I think we forget sometimes, we Christians, that it is Law and Grace, not the Law OR Grace. Jesus said he came to fulfil (to perfect) the Law. The Law does not cancel Grace, an unmerited and magnanimous gift from God and Grace does not destroy the Law. The Law is seen as beautiful and true, right and full of enlightenment, enduring forever and reviving the soul. Our attitude towards the Law is very revealing. If we dismiss it, we miss the magnitude of God's grace. If we elevate it beyond everything else we idolize it. We need to balance our perceptions by allowing God's law its due place in our lives.
This Wisdom pericope is an excerpt from a section dealing with the nature of Wisdom (Wisdom 7:22b-8:1 See also: John 1:1-14; Hebrews 1:1-4). Perhaps it should be labelled 'the nature of Divine Wisdom.' Certainly the description here is one that says that Wisdom is a 'reflection of eternal light,' a 'spotless mirror of the working of God,' an 'image of his goodness.' Using the scriptures of John and Hebrews (above) one can see an identification of Wisdom with Christ. Most certainly this identification would be useful in contemplation.
I particularly like the line, 'in every generation she passes into holy souls and makes them friends of God, and prophets.' Friends of God. What a wonderful nickname to hold! Am I a friend of God, a holy soul, a prophet? How do I know? It is said that Wisdom, 'orders all things well.' How do I order my life?
This particular passage is known as the Third Servant Song. There are four servant songs. They almost should be 'read' together.
The First song appears in Isaiah 42:1-9 ('I have given you as a covenant to the people, a light to the nations.' NRSV). The Second is Isaiah 49:1-7 ('It is too light a thing that you should be my servant, to raise up the tribes of Jacob, to restore the survivors of Israel: I will give you as a light to the nations, that my salvation shall reach to the end of the earth.' NRSV). The Third Song, our reading for this week, is Isaiah 50:4-9 ('The Lord helps me; therefore I have not been disgraced; I have set my face like flint, and I know that I shall not be put to shame; he who vindicates me is near.' NRSV) The Fourth is Isaiah 52:13-53:12 ('But he was wounded for our transgressions, crushed for our iniquities; upon him was the punishment that made us whole, and by his bruises we are healed. All we like sheep have gone astray; we have all turned to our own way, and the Lord has laid on him the iniquity of us all. NRSV').For our purposes, this week's reading of the Third Song, fits in nicely with the Mark passage. Jesus, beginning to plainly reveal his mission to his desciples, 'sets [his] face like flint' to go to his destination in Jerusalem, knowing that his vindication 'is near.'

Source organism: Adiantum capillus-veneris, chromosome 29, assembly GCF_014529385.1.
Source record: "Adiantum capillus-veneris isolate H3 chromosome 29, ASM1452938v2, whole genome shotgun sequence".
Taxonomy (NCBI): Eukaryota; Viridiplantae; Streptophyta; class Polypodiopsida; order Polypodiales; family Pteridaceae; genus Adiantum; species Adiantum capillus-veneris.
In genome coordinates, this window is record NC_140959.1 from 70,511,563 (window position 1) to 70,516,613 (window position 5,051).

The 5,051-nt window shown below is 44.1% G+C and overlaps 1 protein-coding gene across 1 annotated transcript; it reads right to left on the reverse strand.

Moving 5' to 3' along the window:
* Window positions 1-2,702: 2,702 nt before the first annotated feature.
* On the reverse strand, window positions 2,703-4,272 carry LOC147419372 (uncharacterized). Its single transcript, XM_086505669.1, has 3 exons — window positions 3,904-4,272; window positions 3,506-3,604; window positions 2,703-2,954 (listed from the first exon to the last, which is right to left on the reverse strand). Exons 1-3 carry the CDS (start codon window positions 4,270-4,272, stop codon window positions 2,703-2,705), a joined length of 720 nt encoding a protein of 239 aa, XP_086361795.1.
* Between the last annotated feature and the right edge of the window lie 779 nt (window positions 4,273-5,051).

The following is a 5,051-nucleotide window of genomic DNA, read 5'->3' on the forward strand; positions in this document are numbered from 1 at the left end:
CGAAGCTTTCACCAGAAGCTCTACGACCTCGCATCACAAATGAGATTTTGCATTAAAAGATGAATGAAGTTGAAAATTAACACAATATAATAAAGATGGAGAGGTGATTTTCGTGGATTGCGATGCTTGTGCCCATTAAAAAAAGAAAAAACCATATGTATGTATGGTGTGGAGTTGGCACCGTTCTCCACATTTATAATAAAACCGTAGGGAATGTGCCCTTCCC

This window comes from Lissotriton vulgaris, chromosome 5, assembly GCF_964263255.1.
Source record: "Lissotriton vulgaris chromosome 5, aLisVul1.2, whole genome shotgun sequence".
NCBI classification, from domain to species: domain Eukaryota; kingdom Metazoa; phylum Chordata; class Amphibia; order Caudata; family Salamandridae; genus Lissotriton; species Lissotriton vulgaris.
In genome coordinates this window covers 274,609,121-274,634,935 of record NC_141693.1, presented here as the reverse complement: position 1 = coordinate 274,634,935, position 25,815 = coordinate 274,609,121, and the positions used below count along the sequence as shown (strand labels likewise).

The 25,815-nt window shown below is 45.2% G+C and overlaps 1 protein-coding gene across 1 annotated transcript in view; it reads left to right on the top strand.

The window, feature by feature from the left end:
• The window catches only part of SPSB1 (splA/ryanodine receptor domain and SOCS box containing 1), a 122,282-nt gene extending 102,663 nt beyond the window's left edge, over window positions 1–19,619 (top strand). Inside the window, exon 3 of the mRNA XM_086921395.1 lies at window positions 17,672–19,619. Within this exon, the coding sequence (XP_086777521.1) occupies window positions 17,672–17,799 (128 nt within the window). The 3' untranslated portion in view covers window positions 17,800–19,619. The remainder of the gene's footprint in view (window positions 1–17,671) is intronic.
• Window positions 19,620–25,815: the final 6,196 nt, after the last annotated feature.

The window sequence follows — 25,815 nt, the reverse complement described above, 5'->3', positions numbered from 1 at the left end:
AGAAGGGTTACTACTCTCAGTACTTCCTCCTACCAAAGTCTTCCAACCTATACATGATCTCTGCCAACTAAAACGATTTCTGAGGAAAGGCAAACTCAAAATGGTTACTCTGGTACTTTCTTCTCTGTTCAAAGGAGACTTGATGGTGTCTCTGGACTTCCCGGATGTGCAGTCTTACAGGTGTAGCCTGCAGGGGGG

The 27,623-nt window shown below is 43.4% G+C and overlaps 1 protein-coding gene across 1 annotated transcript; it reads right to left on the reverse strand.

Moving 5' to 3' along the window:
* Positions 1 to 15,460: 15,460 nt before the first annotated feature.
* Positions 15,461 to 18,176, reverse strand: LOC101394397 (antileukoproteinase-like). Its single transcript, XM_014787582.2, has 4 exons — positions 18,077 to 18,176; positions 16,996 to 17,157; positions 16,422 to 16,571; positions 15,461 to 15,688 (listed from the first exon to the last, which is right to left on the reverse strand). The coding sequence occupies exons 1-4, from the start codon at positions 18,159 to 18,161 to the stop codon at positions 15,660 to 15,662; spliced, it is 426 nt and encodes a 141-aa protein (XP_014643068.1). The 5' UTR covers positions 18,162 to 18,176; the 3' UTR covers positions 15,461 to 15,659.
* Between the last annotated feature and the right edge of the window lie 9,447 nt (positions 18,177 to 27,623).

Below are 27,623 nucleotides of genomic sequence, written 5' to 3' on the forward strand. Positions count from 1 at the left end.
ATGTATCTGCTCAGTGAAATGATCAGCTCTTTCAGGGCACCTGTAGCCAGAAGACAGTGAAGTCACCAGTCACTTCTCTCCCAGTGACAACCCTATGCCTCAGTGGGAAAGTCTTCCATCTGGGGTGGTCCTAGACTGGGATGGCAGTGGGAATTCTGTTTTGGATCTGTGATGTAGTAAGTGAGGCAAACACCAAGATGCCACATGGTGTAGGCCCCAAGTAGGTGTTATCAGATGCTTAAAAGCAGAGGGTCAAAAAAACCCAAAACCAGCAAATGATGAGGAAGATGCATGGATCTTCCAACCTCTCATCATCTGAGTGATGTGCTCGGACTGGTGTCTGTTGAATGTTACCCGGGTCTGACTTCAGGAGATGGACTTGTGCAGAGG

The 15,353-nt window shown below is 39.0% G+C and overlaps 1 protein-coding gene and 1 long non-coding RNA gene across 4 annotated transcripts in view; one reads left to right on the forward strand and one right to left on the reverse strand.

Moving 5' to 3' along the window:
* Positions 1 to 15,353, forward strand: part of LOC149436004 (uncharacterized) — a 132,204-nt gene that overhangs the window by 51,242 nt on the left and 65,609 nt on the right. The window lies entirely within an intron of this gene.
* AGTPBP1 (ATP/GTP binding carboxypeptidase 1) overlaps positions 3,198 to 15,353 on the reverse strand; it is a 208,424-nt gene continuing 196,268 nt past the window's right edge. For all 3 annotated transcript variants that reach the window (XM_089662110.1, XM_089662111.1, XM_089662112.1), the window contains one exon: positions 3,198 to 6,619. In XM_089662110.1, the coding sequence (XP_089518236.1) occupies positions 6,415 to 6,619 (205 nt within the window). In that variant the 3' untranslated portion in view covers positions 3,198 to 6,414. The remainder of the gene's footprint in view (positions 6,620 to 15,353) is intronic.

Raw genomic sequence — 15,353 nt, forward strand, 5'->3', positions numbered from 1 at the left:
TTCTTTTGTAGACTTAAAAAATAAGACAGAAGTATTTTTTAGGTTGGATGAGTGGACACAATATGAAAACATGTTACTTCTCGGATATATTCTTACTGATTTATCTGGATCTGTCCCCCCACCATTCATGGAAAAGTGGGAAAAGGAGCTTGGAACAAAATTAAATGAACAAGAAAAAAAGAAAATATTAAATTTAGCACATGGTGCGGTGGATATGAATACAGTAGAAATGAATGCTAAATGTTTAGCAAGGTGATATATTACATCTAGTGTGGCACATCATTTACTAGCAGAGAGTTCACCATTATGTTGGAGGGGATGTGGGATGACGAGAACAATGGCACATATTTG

In a nutshell, the passage says: God gives (me) wisdom, the wisdom to know how to speak with encouragement, to sustain the weary. When God wakens me, I listen, I co-operate with God's plans for me. When I face insults I can do so without striking back because God helps me. There is almost a tone of yearning to go speak, go teach, go encourage.
That Jesus is identified with the Servant comes, in retrospect, as no surprise. But think how hard it would have been to see a trimphant Messiah in these passages, especially if you were looking for a political, economic, or social leader. No wonder the disciples and the leaders and the people had difficulty. Would I have been any different? What gives us insight today to figure out what really matters? How do we listen to the voices out there?
This psalm is part of the Egyptian Hallel which included psalms 113-118. They were liturgical songs sung at all the great feasts of the year. Psalm 113-114 were sung before the Passover meal began and 115-118 were sung after the meal was over. The singular pronoun "I" is thought to mean the nation, the corporate 'person' of Israel. 'The Lord has heard me... I love him. God saved me when I called out.'
Some commentators believe that the references to death and Hades are allusions to the death and hell of bondage and captivity and exile. If we read the psalm with those allusions in mind it makes for a very powerful statement about what God does for those with faith.
The opening verse sends shudders down my spine. As it should. Those who take it upon themselves to speak the word hold an awesome responsibility.
copyright - Charlene E. Fairchild - Spirit Networks, 2000 - 2006